A Mother’s Bond After Pregnancy And Birth
They say a mother’s bond with her child is unlike any other. They’re right. Maternal bond begins at different points for different people. For some, it’s immediate, right at birth. For others, it’s later on, sometimes weeks or even months after baby is born. That’s okay. Totally nothing wrong with that. So, how do you […]
They say a mother’s bond with her child is unlike any other. They’re right.
Maternal bond begins at different points for different people. For some, it’s immediate, right at birth. For others, it’s later on, sometimes weeks or even months after baby is born. That’s okay. Totally nothing wrong with that. So, how do you nurture the bond between you and baby if it doesn’t come right away?
The Power of Snuggles
Seems obvious, right? You’d be surprised how far some good snuggle time will go for you and your little one. Taking some time each day (…or all day) to cuddle up with your baby, especially during his or her first few days and weeks on this earth will do your bond good. Skin to skin contact is a great way to achieve this, so don’t be scared to cuddle up to a naked babe!
Studies have shown that preemies who are snuggled and loved on gained and kept more weight than preemies who were not. Talk about some major snuggle power.
Ultimately, cuddling and stroking your baby releases hormones in both of you called oxytocin, which releases hormones in the brain to deepen social bonding. This hormone is also released during breastfeeding.
One word—pheromones. Pheromones are the chemicals we put out to attract others, and are similarly secreted by our babies. Crazy, huh? If you’re a mom, then you’d probably agree— you could identify your baby’s smell from a mile away. Pheromones are the reason why!
Just as you pick up on your own baby’s scent, your baby picks up on yours. It’s a major element of comfort for babies, recognizing the scent of their mother, especially during times of stress.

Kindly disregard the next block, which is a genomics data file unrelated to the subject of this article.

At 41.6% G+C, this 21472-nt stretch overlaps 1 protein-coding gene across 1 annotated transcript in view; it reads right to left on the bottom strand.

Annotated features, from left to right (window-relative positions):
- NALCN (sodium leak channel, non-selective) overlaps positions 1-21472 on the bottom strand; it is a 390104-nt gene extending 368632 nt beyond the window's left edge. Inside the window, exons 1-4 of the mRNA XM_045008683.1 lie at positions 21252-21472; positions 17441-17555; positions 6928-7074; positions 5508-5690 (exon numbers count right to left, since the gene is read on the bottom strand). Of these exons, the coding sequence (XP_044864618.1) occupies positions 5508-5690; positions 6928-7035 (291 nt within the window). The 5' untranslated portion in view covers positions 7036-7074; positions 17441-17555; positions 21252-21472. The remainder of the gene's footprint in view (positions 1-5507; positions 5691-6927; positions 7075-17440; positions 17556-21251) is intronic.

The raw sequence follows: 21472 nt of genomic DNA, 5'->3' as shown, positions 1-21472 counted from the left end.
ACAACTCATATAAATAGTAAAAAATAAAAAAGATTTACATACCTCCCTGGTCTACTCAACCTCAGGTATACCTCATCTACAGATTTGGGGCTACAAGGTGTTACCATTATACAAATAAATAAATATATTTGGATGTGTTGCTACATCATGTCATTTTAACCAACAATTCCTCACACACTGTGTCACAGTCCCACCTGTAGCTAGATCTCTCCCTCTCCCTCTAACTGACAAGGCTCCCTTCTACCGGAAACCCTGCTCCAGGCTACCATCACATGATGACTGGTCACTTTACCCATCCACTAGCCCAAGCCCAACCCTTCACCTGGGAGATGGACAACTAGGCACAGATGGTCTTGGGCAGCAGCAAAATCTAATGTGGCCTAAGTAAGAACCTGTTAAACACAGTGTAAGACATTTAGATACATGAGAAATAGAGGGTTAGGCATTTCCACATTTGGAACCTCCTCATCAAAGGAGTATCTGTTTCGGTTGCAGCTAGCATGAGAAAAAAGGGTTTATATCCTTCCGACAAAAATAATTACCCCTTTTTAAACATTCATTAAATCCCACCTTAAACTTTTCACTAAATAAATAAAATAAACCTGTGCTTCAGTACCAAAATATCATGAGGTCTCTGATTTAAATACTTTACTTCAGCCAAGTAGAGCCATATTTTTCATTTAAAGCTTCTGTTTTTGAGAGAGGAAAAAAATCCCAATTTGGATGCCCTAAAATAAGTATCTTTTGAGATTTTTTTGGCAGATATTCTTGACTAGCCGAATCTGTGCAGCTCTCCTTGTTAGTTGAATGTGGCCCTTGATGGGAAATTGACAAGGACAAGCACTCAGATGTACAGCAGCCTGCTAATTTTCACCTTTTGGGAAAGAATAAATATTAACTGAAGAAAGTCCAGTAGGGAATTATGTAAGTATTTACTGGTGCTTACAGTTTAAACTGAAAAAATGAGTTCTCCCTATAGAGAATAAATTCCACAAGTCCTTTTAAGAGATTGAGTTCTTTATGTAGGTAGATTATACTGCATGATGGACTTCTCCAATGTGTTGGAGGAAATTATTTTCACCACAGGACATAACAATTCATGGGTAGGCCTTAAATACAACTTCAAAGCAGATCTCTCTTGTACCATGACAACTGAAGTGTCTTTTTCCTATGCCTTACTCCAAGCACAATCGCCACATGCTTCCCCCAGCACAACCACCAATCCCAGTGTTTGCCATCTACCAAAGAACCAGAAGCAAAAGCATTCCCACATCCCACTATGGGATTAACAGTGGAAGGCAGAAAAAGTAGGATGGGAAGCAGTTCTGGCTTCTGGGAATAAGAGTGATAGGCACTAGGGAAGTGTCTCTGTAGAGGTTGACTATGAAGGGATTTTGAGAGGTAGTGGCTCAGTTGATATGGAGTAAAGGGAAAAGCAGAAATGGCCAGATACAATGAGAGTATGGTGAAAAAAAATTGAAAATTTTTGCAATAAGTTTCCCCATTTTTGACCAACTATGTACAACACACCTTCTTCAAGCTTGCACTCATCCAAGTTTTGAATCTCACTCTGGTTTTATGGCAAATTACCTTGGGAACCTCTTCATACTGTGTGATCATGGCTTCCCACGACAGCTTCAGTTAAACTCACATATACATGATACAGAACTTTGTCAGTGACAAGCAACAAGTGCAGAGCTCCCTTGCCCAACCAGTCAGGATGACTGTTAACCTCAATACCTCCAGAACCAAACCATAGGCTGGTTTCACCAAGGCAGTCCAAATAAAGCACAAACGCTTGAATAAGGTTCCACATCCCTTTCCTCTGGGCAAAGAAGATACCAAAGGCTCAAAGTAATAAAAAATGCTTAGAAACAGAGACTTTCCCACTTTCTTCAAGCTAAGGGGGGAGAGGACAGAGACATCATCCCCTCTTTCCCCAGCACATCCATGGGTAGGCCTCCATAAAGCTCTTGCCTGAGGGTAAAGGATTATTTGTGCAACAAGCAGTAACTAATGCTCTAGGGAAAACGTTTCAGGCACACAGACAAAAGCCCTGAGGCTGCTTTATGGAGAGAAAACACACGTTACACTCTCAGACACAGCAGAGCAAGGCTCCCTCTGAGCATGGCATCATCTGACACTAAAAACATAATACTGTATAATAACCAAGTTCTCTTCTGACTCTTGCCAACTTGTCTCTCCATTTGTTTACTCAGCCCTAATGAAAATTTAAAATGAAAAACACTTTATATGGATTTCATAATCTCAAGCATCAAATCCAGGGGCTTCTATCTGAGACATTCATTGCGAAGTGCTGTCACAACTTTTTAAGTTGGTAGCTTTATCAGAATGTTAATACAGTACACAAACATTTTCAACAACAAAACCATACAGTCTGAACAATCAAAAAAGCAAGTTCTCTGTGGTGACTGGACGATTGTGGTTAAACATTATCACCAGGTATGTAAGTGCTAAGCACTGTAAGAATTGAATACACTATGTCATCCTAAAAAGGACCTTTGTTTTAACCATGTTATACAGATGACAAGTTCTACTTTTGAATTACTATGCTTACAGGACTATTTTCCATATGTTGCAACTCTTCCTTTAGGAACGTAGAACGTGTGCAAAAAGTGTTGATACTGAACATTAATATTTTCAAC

Referring back to the snuggle topic, skin to skin contact does a baby good for recognizing your scent, only comforting the baby more and deepening that connection.
The more love and affection babies receive, the healthier they’ll be—literally. Studies have shown that individuals who receive more love and affection on a regular basis report less cases of illness and disease. The truth is, your baby is a bundle of new experiences. If new experiences make adults a little nervous, imagine how a new baby feels being sensitive to light, sound, hunger, fatigue, and more. Showing your baby affection can go so far, for both the baby and you as a mama. Provide your baby with as much physical and emotional affection as you can.
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THE CONTENT OF THIS ARTICLE DOES NOT PROVIDE MEDICAL ADVICE. It is intended for general informational purposes only and is not a substitute for professional medical advice or treatment. If you have a medical emergency or question, immediately call your doctor or dial 911 for assistance.